There's a fine balance between the romance and the screwball situations and they all get along with the intricacies of a plot that involves a sinister but seductive spy named Professor Siletski (Stanley Ridges), who proposes Maria to become an agent. Meanwhile, the troop must absolutely capture the man, confiscate the documents that contain names of Polish Resistant members and get rid of the spy, and this is where their Nazi costumes get quite handy. So we see Jack benny and all his friends impersonating Nazi officers and even Selitski with variable effects, sometimes with the right timing, sometimes a delay force them to rewrite the script. In a sort of meta-referential nod to his own art, Lubitsch directs actors playing directors, actors and writers, proving that sometimes a good act can be a matter of life and death. Hammy too much and your cover is blown if not your head. Maria proves to be a more restrained actress so she can dodge the Nazis' flair, same can't be said about Joseph and Benny's antics endanger the film's credibility in their exaggerated audacity, the man pushes his luck so often it's a wonder how he did survive.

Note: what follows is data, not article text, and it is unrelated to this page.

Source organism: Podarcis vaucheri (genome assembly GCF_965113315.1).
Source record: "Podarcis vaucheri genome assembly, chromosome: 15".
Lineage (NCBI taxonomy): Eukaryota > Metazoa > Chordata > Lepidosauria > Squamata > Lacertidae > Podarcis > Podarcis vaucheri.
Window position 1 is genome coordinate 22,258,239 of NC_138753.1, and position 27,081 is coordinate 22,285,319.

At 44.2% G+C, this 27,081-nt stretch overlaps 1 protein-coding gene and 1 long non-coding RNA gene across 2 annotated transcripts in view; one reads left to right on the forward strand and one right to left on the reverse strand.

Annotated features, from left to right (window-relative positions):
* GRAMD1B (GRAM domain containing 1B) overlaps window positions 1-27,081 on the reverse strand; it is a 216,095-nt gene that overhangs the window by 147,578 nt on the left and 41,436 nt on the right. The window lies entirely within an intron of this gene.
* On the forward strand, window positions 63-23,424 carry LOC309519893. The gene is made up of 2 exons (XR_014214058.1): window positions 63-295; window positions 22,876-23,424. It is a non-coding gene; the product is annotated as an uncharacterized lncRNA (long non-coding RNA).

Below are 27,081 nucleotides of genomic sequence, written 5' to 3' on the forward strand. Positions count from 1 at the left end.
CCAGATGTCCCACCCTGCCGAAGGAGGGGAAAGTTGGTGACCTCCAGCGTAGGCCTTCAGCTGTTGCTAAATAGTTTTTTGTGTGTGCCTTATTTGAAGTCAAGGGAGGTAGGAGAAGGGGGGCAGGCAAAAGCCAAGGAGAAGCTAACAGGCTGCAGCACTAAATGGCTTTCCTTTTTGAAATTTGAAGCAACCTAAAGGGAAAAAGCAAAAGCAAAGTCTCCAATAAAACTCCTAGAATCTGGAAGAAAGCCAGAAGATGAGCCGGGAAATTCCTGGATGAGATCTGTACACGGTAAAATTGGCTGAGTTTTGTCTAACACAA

The film also suffers from a series of contrivances that happen all too conveniently near the end leading to a rushed climax only redeemed by the hilarious ending. Still, the real black spot in the film's legacy is of course the haunting of Carole Lombard's memory. The actress died in a plane crash a few weeks after the film's release, the USA had just entered the war and she was collecting bonds during a tour across America. In a way, she was a victim of that war though she lived far from the ruins and ashes of Poland, her death cut one of the most promising careers short and made Gable so inconsolable he joined the war too... I avoided that film for a long time because of that story, it had saddened me a lot even more because I happen to be afraid of flying.
I couldn't believe how many times she referred to flights during the film, the simple fact that she loved an aviator gives it an eerie feeling, it's just as if the film was doomed to be clouded by tragedy, individual and universal. However, and that might be the secret of "To Be or Not to Be", It's all fiction, it's not reality, the film was criticized when the war was still raging and now it's a classic, once reality is as dead as fiction, what remains is the essence of art.as